by Chris Bahn
Posted 2/13/2013 04:00 pm
Updated 1 year ago
When Chris Wyrick took over as executive director of the Razorback Foundation in September, he never expected his tenure would last only six months.
But as Wyrick explained on Wednesday, he simply couldn’t pass up the opportunity to work as part of University of Arkansas Chancellor G. David Gearhart’s executive staff. Wyrick was named Wednesday as vice chancellor for advancement during a press conference on Wednesday at the UA administration building.
"This is an unprecedented move, but I know I’m up for the task," said Wyrick, who will earn $279,000 annually. "I had just moved to the Razorback Foundation, a job I absolutely love and relish. But when an opportunity like this comes along, I had to jump at it."
Wyrick, who has no official start date for the advancement position, came to Arkansas in 2008 after stops at South Carolina and Vanderbilt. He helped oversee the Razorback Seat Value Plan (R.S.V.P.), which resulted in 2,600 new Razorback Foundation members and generated an additional $6.5 million in athletic department revenue.
Though the scope of the vice chancellor’s job is bigger than positions previously held by Wyrick, Gearhart said he was confident in his pick. Wyrick’s background in fundraising and his administrative abilities made were seen as strengths, Gearhart said. The UA has been conducting a search for a new advancement head since last year when an internal audit revealed the division had overspent by more than $3 million in 2012 and was on track for a $4 million deficit this year.
Wyrick joins the UA administration as it prepares to launch a major capital fundraising campaign.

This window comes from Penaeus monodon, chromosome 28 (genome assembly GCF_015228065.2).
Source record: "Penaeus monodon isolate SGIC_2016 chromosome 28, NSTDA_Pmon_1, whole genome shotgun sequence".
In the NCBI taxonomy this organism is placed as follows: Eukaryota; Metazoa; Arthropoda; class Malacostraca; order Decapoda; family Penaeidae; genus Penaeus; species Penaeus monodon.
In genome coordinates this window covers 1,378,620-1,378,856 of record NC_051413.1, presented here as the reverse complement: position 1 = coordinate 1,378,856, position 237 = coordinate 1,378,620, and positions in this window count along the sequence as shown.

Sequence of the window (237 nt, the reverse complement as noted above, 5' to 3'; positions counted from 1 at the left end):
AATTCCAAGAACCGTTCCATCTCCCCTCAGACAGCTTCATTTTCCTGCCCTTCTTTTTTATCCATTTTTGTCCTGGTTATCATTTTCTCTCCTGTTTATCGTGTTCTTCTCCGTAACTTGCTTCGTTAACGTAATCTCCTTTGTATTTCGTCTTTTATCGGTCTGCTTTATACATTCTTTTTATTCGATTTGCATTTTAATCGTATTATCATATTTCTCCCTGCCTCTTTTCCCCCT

"It is a little different, although I think fundraising is fundraising. Relationship building is what it’s all about. He’s an expert at that," Gearhart said. "I think it requires somebody in this job that has good administrative skills and he’s been proven to have those with the work he did with the Razorback Foundation and the seating plan. He’s a follow-up person. Anytime I’ve ever needed anything from him, he’s immediately accessible. So, you know, all of that I think came together to cause me to ask him to do this. I talked to a lot of people. I talked particularly to a lot of our benefactors and I never got a single negative from anyone that I spoke with, so it seemed to make a lot of sense."
Wyrick replaces Brad Choate, who held the position for four years. He was relieved of administrative duties after the deficit was discovered in June 2012. Choate is making $350,000 anually. Wyrick's salary will begin as soon as he officially starts his new job, UA spokesman John Diamond said.
Choate is still employed by the UA and will remain in his current position until June 30, unless he finds a new job before then. Gearhart said he did not know how long Choate planned to remain at the UA and when asked for a timetable said, "you’ll have to ask Brad."
The UA announced last week that Gearhart has asked auditors for the Arkansas General Assembly and the UA System office to review advancement's overspending, which Arkansas Business first reported in December.
Advancement, which houses fundraising, communications, marketing, special events and the World Trade Center in Rogers, includes 154 employees. Wyrick said he was still getting “up to speed” on the organization of the division and the measures being taken to correct the projected deficit.
"From day one it’s going to be about day one," Wyrick said. "It’s going to be about what is going to happen on my watch."
Gearhart, who said Wyrick will remain at the Razorback Foundation for an undetermined period of time, said the UA is fiscally strong and expects to have the advancement issues corrected by the end of the fiscal year through a variety of measures, including cost-cutting and hiring freezes.
"I feel fairly confident that we’ve got our hands around it," Gearhart said. "Keep in mind that [the university] finished last fiscal year with a $30 million surplus, so, it’s important to point out that we can wipe the deficit out immediately. We’re in very good healthy fiscal shape. This is a deficit that was in one unit of the university."